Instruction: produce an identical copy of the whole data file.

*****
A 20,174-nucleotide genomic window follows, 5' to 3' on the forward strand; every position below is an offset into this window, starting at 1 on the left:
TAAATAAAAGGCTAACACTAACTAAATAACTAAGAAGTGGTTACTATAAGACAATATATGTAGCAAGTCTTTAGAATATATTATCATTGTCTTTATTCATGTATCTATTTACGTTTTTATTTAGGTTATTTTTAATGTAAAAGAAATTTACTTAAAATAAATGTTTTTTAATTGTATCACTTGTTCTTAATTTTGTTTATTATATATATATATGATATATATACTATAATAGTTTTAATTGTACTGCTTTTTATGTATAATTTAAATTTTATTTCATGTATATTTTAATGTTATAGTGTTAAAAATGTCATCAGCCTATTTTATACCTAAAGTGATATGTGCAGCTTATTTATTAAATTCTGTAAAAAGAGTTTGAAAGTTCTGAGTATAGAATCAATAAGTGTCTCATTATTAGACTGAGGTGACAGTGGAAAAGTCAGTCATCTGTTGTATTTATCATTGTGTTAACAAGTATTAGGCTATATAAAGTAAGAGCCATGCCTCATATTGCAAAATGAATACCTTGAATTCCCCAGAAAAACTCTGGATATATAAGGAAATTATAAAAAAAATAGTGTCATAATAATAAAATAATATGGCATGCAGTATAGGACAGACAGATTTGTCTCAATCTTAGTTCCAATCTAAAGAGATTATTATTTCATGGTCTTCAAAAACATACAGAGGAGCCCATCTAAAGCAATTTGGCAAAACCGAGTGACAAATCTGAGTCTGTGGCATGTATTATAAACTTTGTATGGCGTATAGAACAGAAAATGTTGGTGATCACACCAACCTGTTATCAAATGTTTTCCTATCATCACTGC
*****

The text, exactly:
A 20,174-nucleotide genomic window follows, 5' to 3' on the forward strand; every position below is an offset into this window, starting at 1 on the left:
TAAATAAAAGGCTAACACTAACTAAATAACTAAGAAGTGGTTACTATAAGACAATATATGTAGCAAGTCTTTAGAATATATTATCATTGTCTTTATTCATGTATCTATTTACGTTTTTATTTAGGTTATTTTTAATGTAAAAGAAATTTACTTAAAATAAATGTTTTTTAATTGTATCACTTGTTCTTAATTTTGTTTATTATATATATATATGATATATATACTATAATAGTTTTAATTGTACTGCTTTTTATGTATAATTTAAATTTTATTTCATGTATATTTTAATGTTATAGTGTTAAAAATGTCATCAGCCTATTTTATACCTAAAGTGATATGTGCAGCTTATTTATTAAATTCTGTAAAAAGAGTTTGAAAGTTCTGAGTATAGAATCAATAAGTGTCTCATTATTAGACTGAGGTGACAGTGGAAAAGTCAGTCATCTGTTGTATTTATCATTGTGTTAACAAGTATTAGGCTATATAAAGTAAGAGCCATGCCTCATATTGCAAAATGAATACCTTGAATTCCCCAGAAAAACTCTGGATATATAAGGAAATTATAAAAAAAATAGTGTCATAATAATAAAATAATATGGCATGCAGTATAGGACAGACAGATTTGTCTCAATCTTAGTTCCAATCTAAAGAGATTATTATTTCATGGTCTTCAAAAACATACAGAGGAGCCCATCTAAAGCAATTTGGCAAAACCGAGTGACAAATCTGAGTCTGTGGCATGTATTATAAACTTTGTATGGCGTATAGAACAGAAAATGTTGGTGATCACACCAACCTGTTATCAAATGTTTTCCTATCATCACTGC